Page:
President Obama was poised to shut down the entire Department of Homeland Security if Congress failed to provide funding for his controversial amnesty program for illegal immigrants, but a vote by the House of Representatives has made that move unnecessary.

Last December in a year-end interview with the Huffington Post, Obama adviser Dan Pfeiffer admitted that the president was set to veto anything but a “clean” bill that would fund the department in its entirety, including the amnesty provisions.

Without funding, the department would have needed to make adjustment in services and furlough some of its 225,000 employees. In addition to placing the security of the nation at risk, a presidential veto would have provided the administration with an opportunity to place the blame for partial shutdowns of department agencies squarely on Republicans.

The Department of Homeland Security was formed in 2001 following the attacks of September 11 and is charged with protecting the U.S. from terrorist threats in addition to border control. Shutting down the department, or even threatening to do so at a time when terrorist attacks are becoming more extreme and more frequent around the world could have meant a weakening of America’s defenses for the purpose of making political points.

As it turned out, the president will not have to use his veto power as the House passed a ‘clean’ bill funding the department, with no limits on spending for the amnesty program, through September 30, the end of the fiscal year.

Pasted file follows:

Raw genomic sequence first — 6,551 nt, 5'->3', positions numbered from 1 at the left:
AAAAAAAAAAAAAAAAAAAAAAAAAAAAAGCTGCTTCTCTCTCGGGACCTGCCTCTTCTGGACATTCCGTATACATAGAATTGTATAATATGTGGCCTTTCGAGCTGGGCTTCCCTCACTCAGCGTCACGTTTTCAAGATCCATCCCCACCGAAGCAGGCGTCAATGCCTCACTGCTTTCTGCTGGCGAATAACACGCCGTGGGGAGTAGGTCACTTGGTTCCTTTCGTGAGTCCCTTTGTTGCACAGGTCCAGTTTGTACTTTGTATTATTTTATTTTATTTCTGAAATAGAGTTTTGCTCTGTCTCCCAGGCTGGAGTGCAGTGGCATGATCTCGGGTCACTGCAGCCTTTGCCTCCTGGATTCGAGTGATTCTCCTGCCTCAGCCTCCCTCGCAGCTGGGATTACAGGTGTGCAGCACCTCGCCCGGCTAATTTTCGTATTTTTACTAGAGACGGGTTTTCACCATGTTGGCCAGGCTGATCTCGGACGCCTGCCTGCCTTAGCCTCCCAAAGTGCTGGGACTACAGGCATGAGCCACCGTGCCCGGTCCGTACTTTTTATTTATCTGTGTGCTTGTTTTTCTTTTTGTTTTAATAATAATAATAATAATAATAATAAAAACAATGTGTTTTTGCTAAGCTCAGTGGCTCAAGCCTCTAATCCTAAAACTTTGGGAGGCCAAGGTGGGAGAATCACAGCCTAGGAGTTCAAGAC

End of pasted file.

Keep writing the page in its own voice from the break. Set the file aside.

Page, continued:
Although the Constitution vests Congress with making law on immigration and naturalization, Obama bypassed Congress with an executive order to implement his campaign promises of immigration reform. The order provides for the issuance of Social Security cards, drivers’ licenses, and work permits for an estimated four million illegal immigrants.

Despite a virtual mandate from the voters in the November mid-term elections to reign in the president’s executive actions, and GOP promises during the campaign, the funding bill passed easily with 75 Republicans voting with all Democrats to fund the department in its entirety by 257-167. The bill passed in the Senate along a similar split, 68-31.

Funding the amnesty program has been one of the most contentious issues facing the new Congress with weeks of debate, testimony and deal making ahead of a deadline showdown.

The president blamed Republicans for the last shutdown of the department ordering highly visible cutbacks on TSA staff at airports, reducing access to national parks and cancelling White House tours for schoolchildren designed to negatively impact the public as much possible.

The administration came in for ridicule, however, when it attempted to prevent aged veterans from making their ‘Honor Flight’ to the national World War II Memorial in Washington, when the vets made short work of moving the barricades using canes and wheelchairs.


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